a little bit of logic | python

# me - this DAT
# 
# channel - the Channel object which has changed
# sampleIndex - the index of the changed sample
# val - the numeric value of the changed sample
# prev - the previous sample value
# 
# Make sure the corresponding toggle is enabled in the CHOP Execute DAT.

attr       = op( 'constant_attr' )
deck       = op( 'null_deck' )[ 'trans' ]

deckA      = op( 'moviefilein_a' )
levelA     = op( 'level_a' )
deckB      = op( 'moviefilein_b' )
levelB     = op( 'level_b' )

cues       = op( 'null_cues' )
path       = app.samplesFolder + '/Map/{file}'

def onOffToOn(channel, sampleIndex, val, prev): 
    return

def whileOn(channel, sampleIndex, val, prev): 
    return

def onOnToOff(channel, sampleIndex, val, prev):
    return

def whileOff(channel, sampleIndex, val, prev): 
    return

def onValueChange(channel, sampleIndex, val, prev): 
    
    # we're in deckB, change A 
    if deck > 0.5: 
        deckA.par.file         = path.format( file = cues[ int( val ), 'movie_file' ] ) 
        levelA.par.blacklevel  = cues[ int( val ), 'blk_lvl' ] 
        levelA.par.invert      = cues[ int( val ), 'invert' ] 
        attr.par.value0        = float( 1 / cues[ int( val ), 'trans_time' ] ) * - 1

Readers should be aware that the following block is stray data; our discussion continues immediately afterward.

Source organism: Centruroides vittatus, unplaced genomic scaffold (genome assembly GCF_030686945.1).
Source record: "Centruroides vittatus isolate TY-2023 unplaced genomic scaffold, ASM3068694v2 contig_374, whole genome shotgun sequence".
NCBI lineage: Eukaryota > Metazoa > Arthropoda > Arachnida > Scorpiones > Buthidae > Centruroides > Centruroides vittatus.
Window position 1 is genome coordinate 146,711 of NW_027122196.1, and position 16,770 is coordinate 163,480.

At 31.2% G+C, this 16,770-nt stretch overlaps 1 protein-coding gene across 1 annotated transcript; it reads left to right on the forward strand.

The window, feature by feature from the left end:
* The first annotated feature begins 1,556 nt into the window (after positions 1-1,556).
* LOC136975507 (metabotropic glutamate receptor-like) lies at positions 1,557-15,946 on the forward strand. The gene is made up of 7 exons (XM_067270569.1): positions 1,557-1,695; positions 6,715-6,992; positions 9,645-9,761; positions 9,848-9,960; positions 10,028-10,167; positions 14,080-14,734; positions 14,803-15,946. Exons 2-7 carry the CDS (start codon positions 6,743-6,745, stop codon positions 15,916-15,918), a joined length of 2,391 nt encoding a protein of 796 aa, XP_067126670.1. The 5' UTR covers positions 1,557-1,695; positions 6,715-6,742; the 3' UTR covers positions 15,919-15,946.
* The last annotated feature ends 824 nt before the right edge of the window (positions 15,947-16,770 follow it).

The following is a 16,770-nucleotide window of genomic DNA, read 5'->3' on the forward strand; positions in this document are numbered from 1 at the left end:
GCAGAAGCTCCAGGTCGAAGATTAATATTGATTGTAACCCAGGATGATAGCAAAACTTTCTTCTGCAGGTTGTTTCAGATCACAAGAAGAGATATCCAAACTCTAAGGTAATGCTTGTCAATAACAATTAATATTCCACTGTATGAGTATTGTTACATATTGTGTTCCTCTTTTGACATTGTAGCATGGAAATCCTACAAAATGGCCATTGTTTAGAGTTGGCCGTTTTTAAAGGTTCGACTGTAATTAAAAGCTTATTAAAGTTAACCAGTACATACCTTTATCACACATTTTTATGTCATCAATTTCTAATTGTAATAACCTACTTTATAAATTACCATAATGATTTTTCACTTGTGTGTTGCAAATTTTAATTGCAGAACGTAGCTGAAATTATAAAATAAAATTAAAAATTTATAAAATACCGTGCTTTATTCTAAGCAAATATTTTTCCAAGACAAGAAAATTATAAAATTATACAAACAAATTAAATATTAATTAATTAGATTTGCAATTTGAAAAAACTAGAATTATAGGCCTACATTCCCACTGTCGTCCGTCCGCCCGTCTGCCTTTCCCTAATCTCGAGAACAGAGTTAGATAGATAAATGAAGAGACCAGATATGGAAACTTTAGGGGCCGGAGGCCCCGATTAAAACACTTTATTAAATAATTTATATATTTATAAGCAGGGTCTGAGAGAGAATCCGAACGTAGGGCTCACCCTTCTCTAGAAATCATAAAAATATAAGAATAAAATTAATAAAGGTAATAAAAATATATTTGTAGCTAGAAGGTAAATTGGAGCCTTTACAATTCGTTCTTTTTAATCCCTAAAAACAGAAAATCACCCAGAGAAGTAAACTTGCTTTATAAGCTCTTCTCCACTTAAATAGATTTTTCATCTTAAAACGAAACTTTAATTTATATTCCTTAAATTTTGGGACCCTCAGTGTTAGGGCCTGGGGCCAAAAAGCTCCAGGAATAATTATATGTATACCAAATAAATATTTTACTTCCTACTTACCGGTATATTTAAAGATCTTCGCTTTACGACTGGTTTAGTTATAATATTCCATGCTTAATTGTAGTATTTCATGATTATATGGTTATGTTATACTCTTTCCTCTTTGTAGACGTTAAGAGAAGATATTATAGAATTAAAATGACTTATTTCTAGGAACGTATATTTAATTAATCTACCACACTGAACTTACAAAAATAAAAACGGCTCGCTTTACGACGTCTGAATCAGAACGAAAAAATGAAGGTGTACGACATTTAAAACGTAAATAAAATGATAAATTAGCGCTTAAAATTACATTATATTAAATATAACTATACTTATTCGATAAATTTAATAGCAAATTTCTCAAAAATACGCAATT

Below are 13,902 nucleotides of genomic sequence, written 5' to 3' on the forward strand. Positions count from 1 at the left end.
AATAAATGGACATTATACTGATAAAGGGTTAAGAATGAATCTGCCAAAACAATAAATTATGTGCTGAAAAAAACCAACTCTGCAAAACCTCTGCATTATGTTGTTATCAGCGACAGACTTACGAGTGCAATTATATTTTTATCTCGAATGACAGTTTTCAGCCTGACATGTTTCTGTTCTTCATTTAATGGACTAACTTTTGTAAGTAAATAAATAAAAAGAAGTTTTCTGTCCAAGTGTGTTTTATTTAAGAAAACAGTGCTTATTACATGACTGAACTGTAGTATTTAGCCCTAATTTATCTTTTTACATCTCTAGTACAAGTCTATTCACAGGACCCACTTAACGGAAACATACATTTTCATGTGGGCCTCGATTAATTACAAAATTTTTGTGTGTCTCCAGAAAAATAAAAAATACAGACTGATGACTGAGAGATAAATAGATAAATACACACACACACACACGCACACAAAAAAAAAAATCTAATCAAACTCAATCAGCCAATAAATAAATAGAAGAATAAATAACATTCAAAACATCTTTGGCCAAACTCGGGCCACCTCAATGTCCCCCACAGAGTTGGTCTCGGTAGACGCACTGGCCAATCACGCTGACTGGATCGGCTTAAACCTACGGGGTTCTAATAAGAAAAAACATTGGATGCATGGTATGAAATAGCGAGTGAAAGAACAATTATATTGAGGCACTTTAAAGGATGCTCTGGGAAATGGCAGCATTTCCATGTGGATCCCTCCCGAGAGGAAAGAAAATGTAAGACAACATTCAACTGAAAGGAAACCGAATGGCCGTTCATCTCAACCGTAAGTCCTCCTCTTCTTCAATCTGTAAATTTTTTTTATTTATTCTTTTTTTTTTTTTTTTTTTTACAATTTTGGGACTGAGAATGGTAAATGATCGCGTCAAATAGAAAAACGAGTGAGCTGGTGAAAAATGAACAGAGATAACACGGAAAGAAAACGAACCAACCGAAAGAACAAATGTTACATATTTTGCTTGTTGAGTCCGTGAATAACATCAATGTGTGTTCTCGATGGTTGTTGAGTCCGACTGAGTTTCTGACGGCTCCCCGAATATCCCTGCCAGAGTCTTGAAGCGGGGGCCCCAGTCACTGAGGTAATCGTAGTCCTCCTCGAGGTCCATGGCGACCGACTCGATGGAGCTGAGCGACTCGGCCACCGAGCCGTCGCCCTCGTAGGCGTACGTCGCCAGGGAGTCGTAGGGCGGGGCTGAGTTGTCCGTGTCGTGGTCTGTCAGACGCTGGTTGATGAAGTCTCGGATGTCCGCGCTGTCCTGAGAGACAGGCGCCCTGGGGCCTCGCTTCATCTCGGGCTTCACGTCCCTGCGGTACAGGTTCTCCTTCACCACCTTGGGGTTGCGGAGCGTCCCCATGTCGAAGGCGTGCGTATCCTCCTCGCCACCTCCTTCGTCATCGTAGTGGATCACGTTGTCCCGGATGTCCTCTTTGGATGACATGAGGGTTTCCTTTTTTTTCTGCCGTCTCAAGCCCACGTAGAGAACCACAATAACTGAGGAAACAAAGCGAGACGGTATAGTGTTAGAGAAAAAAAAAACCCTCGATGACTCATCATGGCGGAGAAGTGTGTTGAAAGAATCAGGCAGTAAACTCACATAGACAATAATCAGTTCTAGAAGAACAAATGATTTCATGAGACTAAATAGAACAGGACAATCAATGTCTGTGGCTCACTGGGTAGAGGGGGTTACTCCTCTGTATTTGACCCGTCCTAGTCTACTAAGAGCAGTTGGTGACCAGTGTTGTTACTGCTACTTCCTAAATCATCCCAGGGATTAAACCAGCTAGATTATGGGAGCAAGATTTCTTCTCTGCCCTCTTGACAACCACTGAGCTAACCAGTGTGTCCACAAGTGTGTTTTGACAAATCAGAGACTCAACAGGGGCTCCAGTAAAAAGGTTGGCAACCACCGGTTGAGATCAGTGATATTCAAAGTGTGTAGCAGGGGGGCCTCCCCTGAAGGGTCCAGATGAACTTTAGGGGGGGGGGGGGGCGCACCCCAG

else: 
        deckB.par.file         = path.format( file = cues[ int( val ), 'movie_file' ] )
        levelB.par.blacklevel  = cues[ int( val ), 'blk_lvl' ] 
        levelB.par.invert      = cues[ int( val ), 'invert' ] 
        attr.par.value0        = 1 / cues[ int( val ), 'trans_time' ]
    
    return

Uhhhhhhh… wait. What?

Okay. First off we just define a set of variables that we’re going to use. This makes our code a little easier to write, and easier to read. Next all of the action really happens in our onValueChange function.

We’re going to do all of this in a little logical if statement. If this thing, do that thing… in all the other cases, do something else.

First we check to see what our deck position is… which means that we check to see which output we’re currently seeing more of. If our cross TOP’s index is greater that 0.5 we know that we’re closer to 1, which also means we’re seeing more of deck B than deck A. That means that we want to make changes in deck A before we start transitioning. First we change our file, change all of our settings, then finally set a value in our constant CHOP. But why 1 / that value? And why multiplied by -1?